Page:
BASW England responds to guidance for visiting arrangements in care homes for the period of national restrictions
Safe access to care and health settings for social workers as professional visitors is essential
BASW England welcomes the revision of guidance for visiting arrangements in care homes issued on 5 November 2020 to ensure that care homes are supported to enable safe access and visits by families and loved ones.
The opening statement recognises the value and importance that visiting plays in maintaining people’s health and wellbeing and maintaining relationships.
This guidance, which can be viewed here, is issued as the second national lockdown comes into force in England and proposes a range of options to create COVID-19 secure care home environments and visits, including visits taking place outside and the installation of plastic screens.
Some of these more extreme COVID-19 secure measures could be avoided with the introduction of testing for family and friends. There is an absence of a clear commitment to regular, repeated testing for designated family carers in the guidance.
It is unclear from the guidance what constitutes a definition of an outbreak. This information should be made publicly available to ensure that all parties have a shared understanding about when it may be necessary for visits to be temporarily restricted on this basis.
BASW England has previously expressed concern about the lack of transparency of decision-making processes, particularly in relation to blanket bans on family visiting. This guidance has a focus on local provider and regional decision making, with the Director of Public Health playing a significant role in giving advice to providers about visits including to close visiting.
Social workers are mentioned briefly in the guidance, the guidance states: "Social workers can assist with individual risk assessments, for visits, and can advise on decision-making where the person in question lacks capacity to make the decision themselves."
Social workers do so much more and are pivotal in promoting strengths based human rights models of good practice. Social workers undertake a variety of statutory and non-statutory functions on behalf of Public Bodies. Recognition of the importance of safe access to care and health settings for social workers as professional visitors is essential.
The involvement of social workers in assessing risk and making decisions about visits is mentioned as it was in the previous guidance however, does not go far enough in recognising the essential role and unique contribution social workers bring in relation to the following:
- Knowledge and application of key legal frameworks: MCA, DOLS, Care Act
- Ensuring the person’s views and wishes are central to decision making about visits
- Supporting providers to thoroughly explore rights and risks alongside all other factors that need to be considered in bespoke visiting arrangements
- Promotion of the least restrictive option
In line with our campaign for social workers to be recognised as Professional Visitors BASW England calls for:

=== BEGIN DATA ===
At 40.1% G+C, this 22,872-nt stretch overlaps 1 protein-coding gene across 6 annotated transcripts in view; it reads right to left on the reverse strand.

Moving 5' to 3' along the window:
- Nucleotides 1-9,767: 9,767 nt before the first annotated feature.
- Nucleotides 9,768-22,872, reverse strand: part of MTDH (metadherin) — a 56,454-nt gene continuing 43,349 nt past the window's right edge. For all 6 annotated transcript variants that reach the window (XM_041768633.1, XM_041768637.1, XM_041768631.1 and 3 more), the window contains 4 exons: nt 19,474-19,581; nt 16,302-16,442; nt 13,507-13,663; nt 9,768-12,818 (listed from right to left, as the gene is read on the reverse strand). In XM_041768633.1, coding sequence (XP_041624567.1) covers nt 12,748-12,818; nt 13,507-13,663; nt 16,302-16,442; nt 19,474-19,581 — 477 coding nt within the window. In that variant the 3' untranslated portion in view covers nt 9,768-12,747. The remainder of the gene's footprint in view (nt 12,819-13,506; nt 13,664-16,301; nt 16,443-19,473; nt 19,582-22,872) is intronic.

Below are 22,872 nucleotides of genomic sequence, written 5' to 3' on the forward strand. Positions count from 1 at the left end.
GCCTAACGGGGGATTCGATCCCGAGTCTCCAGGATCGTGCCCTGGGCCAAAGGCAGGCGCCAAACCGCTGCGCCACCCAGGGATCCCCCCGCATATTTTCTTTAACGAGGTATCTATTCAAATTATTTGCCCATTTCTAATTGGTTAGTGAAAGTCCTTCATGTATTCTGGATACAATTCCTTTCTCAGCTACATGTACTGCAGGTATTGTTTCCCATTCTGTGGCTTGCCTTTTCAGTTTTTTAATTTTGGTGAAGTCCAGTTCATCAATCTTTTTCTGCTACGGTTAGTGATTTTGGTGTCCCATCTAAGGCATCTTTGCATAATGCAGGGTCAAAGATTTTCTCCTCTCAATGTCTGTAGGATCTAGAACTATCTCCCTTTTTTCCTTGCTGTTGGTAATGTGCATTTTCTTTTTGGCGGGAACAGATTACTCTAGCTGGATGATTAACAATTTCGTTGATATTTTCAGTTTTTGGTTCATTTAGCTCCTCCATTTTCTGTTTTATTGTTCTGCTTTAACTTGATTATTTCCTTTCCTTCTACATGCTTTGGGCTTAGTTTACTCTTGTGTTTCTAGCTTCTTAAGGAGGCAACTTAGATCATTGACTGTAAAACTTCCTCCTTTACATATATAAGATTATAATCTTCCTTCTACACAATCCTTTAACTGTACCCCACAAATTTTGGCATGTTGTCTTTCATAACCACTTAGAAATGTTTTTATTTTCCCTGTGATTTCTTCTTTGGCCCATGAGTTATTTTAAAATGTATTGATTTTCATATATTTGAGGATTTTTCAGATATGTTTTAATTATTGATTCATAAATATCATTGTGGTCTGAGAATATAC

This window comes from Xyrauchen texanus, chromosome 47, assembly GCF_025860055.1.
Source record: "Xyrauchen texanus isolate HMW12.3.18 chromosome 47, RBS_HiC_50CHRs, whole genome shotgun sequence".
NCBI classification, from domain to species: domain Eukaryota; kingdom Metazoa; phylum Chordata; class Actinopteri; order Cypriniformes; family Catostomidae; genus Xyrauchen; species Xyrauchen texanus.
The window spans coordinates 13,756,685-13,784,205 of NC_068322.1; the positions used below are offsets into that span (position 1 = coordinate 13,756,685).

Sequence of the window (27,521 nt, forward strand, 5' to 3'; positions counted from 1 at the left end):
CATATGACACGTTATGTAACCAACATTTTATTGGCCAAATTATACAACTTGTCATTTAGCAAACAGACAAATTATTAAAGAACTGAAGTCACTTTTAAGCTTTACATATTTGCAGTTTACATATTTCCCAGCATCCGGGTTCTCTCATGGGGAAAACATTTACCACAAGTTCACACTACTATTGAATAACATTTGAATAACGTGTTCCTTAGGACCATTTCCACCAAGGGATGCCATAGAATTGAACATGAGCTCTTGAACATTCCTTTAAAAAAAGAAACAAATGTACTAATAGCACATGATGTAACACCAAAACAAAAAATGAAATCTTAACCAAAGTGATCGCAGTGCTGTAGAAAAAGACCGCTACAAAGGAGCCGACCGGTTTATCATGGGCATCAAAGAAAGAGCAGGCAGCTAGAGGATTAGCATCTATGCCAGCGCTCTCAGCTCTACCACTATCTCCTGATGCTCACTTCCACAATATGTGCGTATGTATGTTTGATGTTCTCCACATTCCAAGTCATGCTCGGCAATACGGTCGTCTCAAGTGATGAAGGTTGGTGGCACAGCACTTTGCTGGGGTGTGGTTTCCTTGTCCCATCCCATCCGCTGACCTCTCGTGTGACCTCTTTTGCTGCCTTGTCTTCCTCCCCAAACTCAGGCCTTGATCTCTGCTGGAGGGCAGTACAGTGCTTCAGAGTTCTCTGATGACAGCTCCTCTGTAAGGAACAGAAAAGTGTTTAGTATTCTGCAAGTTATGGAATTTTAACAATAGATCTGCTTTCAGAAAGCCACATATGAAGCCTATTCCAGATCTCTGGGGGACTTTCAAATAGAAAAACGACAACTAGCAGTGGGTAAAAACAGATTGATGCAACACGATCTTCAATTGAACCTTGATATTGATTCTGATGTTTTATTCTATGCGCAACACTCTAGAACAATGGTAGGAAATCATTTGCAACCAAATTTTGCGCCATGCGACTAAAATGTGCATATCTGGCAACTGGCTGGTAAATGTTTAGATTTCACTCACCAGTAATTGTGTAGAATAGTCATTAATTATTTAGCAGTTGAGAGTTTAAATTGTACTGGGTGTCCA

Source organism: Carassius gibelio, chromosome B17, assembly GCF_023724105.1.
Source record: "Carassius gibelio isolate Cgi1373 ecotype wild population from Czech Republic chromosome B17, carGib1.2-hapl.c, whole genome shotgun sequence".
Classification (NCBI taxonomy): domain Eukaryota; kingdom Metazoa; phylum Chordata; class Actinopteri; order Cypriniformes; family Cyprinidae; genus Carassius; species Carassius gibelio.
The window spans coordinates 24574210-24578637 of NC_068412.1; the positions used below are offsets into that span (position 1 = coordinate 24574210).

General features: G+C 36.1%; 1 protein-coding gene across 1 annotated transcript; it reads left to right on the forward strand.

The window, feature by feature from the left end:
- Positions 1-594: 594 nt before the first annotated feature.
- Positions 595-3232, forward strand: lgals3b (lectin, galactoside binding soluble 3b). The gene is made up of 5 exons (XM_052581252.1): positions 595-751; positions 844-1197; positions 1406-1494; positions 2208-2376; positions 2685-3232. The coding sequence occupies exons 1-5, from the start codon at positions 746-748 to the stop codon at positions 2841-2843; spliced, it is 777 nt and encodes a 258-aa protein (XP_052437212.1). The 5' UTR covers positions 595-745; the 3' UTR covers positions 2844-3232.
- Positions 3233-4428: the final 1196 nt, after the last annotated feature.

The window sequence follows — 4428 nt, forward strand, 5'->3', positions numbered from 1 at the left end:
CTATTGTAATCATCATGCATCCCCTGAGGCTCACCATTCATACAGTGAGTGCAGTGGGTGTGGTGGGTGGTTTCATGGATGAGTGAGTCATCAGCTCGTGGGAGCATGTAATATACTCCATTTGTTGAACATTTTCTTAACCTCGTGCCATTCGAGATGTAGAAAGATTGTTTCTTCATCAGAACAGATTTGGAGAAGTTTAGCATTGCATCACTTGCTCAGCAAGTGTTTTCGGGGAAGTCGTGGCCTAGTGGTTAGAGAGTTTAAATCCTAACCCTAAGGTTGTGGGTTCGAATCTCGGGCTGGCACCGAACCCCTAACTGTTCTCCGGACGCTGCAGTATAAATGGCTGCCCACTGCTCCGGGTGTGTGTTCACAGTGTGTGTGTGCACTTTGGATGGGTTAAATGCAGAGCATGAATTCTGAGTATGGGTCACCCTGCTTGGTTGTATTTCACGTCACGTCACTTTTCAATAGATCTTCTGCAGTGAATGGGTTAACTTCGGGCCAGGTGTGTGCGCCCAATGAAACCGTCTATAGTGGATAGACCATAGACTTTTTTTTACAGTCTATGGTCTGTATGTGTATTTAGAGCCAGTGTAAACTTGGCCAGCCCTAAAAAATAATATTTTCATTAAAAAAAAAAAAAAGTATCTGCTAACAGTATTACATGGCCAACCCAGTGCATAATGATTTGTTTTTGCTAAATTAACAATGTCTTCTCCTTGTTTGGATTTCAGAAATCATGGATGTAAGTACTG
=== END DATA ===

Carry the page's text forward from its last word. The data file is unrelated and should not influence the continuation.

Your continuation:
- Testing for designated family members and social workers as key essential professional visitors
- Safe access and promotion of human rights must take priority and we must learn from the devastating impact of the first lockdown
- Additional funding to support provider services to create COVID-19-secure environments to enable family members to visit
- National and local monitoring and reporting process for any blanket no visiting decisions
- Virtual technology cannot replace human in person interaction, we urge providers at a local level to promote visits safely
Maris Stratulis, National Director at BASW England said: “We need to balance legislative and personal human rights, the impact of people residing in care and health settings not seeing a loved one and dynamic-person centred risk assessments. Families matter and social workers play a pivotal role as essential professional visitors.
“BASW England commends the incredible love, support and care provided by families, paid and unpaid carers and social workers pre and during COVID-19. We must work collaboratively to ensure the rights and voices of those in care homes and health settings are represented and heard.”
BASW is campaigning for social workers to be tested and given safe access to promote rights #TestSafeAccessPromoteRights. Join our campaign and ensure your voice is heard.
Leading campaigners criticise new measures
The measures proposed have been met with strong criticism by leading campaigners:
Kate Lee, Chief Executive Officer at Alzheimer’s Society, said: “The prison style screens the government proposes – with people speaking through phones – are frankly ridiculous when you consider someone with advanced dementia can often be bed-bound and struggling to speak.”
Paul Edwards, Director of Clinical Services at Dementia UK, said the guidance “falls very far short of what we, and families, have been calling for.”
“Suggesting that people communicate through phones and full-length screens is not only impractical for many care homes but fails to consider the particular needs and challenges faced by people with dementia,” he added.
The costs of implementing measures suggested to create COVID-19 safe environments are to be met by providers. There is no commitment for additional money, excluding the Infection Control Fund (IFC) to cover the costs associated with purchasing screens or visiting pods.
The guidance refers to funding made available previously through the ICF, however this fund is also expected to cover any other additional costs (e.g. enhanced staffing). Also concerning is the length of time it will take for structural measures such as screens and pods to be put in place and the availability of such measures if it is even considered appropriate or possible to install these.